Contributors The analysis was performed by BC, DW, TJ, SL, JH, MA and EK. BC, DW, SL, MA and TJ designed and wrote the manuscript. All authors read and approved the final manuscript.
Funding The authors have not declared a specific grant for this research from any funding agency in the public, commercial or not-for-profit sectors.
Competing interests The National Health Service employer of BC was reimbursed for the time spent performing clinical advisor roles for the Advancing Quality Pneumonia Programme.
Patient and public involvement Patients and/or the public were involved in the design, or conduct, or reporting, or dissemination plans of this research. Refer to the Methods section for further details.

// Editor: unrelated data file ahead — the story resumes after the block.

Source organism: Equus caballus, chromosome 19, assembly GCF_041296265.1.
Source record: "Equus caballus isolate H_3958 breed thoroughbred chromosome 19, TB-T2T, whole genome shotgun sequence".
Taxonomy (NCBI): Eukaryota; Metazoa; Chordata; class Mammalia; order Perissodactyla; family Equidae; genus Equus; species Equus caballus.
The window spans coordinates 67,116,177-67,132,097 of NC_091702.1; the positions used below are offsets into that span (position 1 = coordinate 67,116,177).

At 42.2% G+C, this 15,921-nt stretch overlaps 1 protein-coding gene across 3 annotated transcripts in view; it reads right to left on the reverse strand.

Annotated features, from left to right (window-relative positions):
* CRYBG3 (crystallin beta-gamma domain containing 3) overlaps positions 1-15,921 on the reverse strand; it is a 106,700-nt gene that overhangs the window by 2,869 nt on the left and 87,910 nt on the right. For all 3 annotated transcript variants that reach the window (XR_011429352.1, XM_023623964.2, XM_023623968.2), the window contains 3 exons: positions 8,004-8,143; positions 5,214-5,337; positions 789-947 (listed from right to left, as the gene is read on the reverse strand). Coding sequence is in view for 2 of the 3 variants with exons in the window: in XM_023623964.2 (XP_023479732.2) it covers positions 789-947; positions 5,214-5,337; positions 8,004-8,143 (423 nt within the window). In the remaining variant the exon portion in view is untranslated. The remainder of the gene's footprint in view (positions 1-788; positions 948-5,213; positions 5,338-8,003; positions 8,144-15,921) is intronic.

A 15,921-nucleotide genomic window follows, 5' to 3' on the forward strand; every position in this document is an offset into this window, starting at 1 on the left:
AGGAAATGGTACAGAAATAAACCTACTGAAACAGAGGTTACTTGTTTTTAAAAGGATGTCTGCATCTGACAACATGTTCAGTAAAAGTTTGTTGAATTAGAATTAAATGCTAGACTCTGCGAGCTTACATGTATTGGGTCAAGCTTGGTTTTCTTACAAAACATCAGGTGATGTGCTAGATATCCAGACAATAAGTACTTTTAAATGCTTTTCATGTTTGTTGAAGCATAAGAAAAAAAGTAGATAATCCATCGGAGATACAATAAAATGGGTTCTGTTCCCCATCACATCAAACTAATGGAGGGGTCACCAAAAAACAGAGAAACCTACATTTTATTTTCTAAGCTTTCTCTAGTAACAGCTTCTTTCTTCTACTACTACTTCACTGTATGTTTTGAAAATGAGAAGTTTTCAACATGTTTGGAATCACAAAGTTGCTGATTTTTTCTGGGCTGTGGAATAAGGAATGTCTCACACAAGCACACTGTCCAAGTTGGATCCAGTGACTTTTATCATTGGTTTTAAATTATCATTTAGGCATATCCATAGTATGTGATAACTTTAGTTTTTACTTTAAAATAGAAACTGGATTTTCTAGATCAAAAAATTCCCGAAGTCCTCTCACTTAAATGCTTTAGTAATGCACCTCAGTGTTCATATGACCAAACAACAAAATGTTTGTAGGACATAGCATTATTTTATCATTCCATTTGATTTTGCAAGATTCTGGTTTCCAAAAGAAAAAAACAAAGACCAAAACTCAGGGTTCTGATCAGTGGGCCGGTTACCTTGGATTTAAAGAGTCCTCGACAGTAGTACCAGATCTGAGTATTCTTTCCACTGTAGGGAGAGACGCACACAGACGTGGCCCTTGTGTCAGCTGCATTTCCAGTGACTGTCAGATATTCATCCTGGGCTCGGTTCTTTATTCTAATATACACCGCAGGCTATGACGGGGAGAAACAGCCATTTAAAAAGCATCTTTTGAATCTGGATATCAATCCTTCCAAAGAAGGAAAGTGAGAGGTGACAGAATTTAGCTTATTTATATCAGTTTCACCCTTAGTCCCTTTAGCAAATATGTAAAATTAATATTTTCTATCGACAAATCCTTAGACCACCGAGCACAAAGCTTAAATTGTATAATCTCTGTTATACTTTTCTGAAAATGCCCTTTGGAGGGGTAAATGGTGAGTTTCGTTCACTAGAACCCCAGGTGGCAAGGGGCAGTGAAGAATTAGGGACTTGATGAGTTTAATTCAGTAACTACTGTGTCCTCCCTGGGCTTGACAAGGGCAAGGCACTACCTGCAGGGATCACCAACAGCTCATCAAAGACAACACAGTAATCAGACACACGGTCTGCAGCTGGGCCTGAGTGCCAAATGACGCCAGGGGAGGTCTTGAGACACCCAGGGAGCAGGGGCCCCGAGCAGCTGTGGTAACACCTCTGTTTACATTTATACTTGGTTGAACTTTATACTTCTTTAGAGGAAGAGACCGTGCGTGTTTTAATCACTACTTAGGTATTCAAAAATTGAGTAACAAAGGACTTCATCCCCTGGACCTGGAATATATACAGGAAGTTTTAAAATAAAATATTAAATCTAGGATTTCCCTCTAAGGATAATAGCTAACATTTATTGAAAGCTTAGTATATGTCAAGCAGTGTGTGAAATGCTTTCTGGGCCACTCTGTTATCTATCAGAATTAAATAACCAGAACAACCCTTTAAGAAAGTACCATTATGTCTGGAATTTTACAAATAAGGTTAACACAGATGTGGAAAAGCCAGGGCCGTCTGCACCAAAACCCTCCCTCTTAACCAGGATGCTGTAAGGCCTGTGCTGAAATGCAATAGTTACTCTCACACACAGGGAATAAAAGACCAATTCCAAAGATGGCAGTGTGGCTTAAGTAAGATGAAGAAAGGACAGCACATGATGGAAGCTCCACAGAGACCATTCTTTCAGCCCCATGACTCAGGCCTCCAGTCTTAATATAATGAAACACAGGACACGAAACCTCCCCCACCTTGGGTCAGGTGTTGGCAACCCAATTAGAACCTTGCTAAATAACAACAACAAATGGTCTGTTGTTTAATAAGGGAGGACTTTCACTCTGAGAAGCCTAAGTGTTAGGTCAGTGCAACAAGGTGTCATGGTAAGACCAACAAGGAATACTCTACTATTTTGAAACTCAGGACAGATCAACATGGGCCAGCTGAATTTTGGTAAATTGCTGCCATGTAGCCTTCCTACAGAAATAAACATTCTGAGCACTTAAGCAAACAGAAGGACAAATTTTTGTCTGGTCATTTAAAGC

Patient consent for publication Not required.
Ethics approval Formal approval to conduct the study was granted by the Health Research Authority (reference: 286356) which reviewed the application and deemed that a formal Research Ethics Committee review was not required as the study involved analysis of anonymised data from a recognised National Health Service improvement project.
Provenance and peer review Not commissioned; externally peer reviewed.
Data availability statement Data are available in a public, open access repository. The data are available for Advancing Quality via https://www.aquanw.nhs.uk/